My heart slammed against my ribs and I heard myself make an instinctive, involuntary, sound like a frightened animal. I was terrified he would slip at any minute. The ground was still soaked from days of rain and there was nothing to reach out and grab if he lost his footing. And the river, always dangerous, is completely unforgiving at this stage. Whatever falls into it is quickly gone forever.
I looked for my husband but he was out of sight. I raised my phone to call 911, sure that if I took my eyes off the boy he would be gone when I looked up, but at that moment one of his friends must have called him back because he turned and just as quickly hopped back to safety.
“Oh, you stupid boy.” I whispered. “You stupid, lucky, boy.”
The group stayed another few minutes—long enough for me to snap a photo—and then hopped back on their bicycles and moved on, off to swagger and impress one another in other ways, I suppose.
I finally walked away but I was still trembling.
I keep replaying the scene in my mind, thinking how one wrong step could have changed everything, but I doubt the boy has given it a second thought.
I know this is nothing new.
When my children were that age they laughed at my constant worry. They thought I was simply overprotective, but the truth is, I was unhinged. They had no idea how many dangers there were outside our door and I suppose I believed if I could think of it and warn them against it (whatever it was) I could somehow protect them. New fears would hit me in the middle of the night. What if… What if… What if…
At that age—adolescence and early adulthood—we are vulnerable because we have not yet developed an awareness of just how fragile we truly are. Age, experience, and exposure to the shocking misfortune of others gradually brings on the understanding that at any given moment any of us is fair game to tragedy. Terrible things can happen when we least expect it.
Eventually, wisdom—and with it a greater chance of survival—comes with the understanding that the reckless make themselves better targets. So most of us grow cautious, careful. Some of us become worried mothers and fathers, nagging our children to take care.
Perhaps one day, when he is a man and he’s watching a teenage son drive away, the same lucky boy will remember the day the river didn’t get him and he’ll call out, “Hey, don’t do anything stupid!”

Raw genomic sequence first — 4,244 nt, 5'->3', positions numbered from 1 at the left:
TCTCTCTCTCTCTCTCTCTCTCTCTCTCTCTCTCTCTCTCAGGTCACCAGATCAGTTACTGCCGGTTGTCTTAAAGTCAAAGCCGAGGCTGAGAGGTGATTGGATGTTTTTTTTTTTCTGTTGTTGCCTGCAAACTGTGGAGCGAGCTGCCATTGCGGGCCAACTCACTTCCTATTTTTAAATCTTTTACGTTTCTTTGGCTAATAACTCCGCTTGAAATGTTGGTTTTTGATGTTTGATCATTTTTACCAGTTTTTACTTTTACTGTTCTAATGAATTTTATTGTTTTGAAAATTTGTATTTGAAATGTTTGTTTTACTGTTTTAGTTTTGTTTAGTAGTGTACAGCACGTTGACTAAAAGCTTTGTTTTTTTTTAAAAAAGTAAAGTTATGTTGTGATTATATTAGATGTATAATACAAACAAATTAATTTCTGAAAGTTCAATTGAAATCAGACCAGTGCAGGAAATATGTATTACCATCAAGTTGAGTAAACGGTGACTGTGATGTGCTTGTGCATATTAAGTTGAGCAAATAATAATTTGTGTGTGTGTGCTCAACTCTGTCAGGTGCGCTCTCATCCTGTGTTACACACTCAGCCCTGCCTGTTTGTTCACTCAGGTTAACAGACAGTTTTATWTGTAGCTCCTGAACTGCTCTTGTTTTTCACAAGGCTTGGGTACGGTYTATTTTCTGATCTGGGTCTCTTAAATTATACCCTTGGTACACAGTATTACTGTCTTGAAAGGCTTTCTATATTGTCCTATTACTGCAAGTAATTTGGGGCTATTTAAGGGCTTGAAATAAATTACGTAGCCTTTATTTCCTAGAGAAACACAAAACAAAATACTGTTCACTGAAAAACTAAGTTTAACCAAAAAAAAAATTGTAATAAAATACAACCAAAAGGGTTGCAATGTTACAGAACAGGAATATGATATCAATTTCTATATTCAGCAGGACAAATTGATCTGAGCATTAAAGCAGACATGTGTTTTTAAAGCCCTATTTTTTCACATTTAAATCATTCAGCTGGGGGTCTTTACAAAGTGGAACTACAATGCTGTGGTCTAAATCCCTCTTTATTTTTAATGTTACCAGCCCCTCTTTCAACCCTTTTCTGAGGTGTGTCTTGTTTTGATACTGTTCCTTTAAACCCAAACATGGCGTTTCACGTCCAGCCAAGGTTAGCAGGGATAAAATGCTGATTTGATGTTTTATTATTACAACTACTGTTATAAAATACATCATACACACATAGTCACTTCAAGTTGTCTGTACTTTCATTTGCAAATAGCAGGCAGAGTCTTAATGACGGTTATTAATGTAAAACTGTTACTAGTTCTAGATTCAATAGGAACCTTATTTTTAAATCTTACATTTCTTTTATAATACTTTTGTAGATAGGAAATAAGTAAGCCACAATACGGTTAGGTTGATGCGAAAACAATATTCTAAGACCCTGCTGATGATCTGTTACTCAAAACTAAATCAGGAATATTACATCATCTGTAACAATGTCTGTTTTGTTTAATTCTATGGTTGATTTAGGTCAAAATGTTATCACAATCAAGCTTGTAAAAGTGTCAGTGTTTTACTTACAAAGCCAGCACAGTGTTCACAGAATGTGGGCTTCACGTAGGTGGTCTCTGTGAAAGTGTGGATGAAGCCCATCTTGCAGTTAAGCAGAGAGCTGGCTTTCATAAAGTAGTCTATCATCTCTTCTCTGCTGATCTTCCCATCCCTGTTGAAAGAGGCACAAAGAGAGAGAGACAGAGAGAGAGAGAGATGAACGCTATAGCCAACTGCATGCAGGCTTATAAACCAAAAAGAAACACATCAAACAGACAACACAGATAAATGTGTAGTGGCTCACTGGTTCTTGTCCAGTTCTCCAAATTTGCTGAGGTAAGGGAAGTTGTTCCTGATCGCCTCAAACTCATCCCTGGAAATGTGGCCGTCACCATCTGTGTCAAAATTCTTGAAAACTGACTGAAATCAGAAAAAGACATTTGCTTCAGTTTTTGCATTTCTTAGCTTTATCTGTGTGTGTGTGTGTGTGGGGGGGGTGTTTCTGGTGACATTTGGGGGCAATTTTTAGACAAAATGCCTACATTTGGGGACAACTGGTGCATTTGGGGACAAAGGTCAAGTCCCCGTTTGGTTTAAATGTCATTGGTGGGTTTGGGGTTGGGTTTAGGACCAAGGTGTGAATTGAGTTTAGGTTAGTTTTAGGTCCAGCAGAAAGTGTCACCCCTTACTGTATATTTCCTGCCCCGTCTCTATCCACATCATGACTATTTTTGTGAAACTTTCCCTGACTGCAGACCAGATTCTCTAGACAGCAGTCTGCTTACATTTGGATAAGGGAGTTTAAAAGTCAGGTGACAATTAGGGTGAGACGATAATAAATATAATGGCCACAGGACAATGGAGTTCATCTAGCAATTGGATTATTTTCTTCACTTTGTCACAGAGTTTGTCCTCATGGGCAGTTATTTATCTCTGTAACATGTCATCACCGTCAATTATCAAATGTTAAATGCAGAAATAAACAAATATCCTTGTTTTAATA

But his boy will not look back, and the words will roll off his back like the clean, cool, spray from a waterfall.
Note: The group of boys mentioned in this column appears in the photo above.
Cheryl-Anne Millsap’s audio essays can be heard on Spokane Public Radio and on public radio stations across the country. She is the author of “Home Planet: A Life in Four Seasons” and can be reached at firstname.lastname@example.org
March coming in like a lion was perfect in at least one regard.
Snow and cold made for a classic ice-skating backdrop as the Ice Palace at Riverfront Park wrapped up its season today.
The ice at the open-air rink is kept cold by artificial means. And some years, on the last weekend, it's all the chilling technology can do to keep the rink from turning into a shallow pond. But not this year. Today they could have shut off the power and the skating surface would have maintained integrity.
If you are one of those people who hate everything about winter, I feel sorry for you. Perhaps you should move.
Spring will be here soon enough. But today, Riverfront Park quietly celebrated the one season that overlaps the years.
Skating season at the Ice Palace doesn't begin until Wednesday.
But I walked over to Riverfront Park yesterday and took a look at the gleaming ice.
When the guy driving the resurfacing machine rolled by where I was standing, I initiated the obligatory exchange.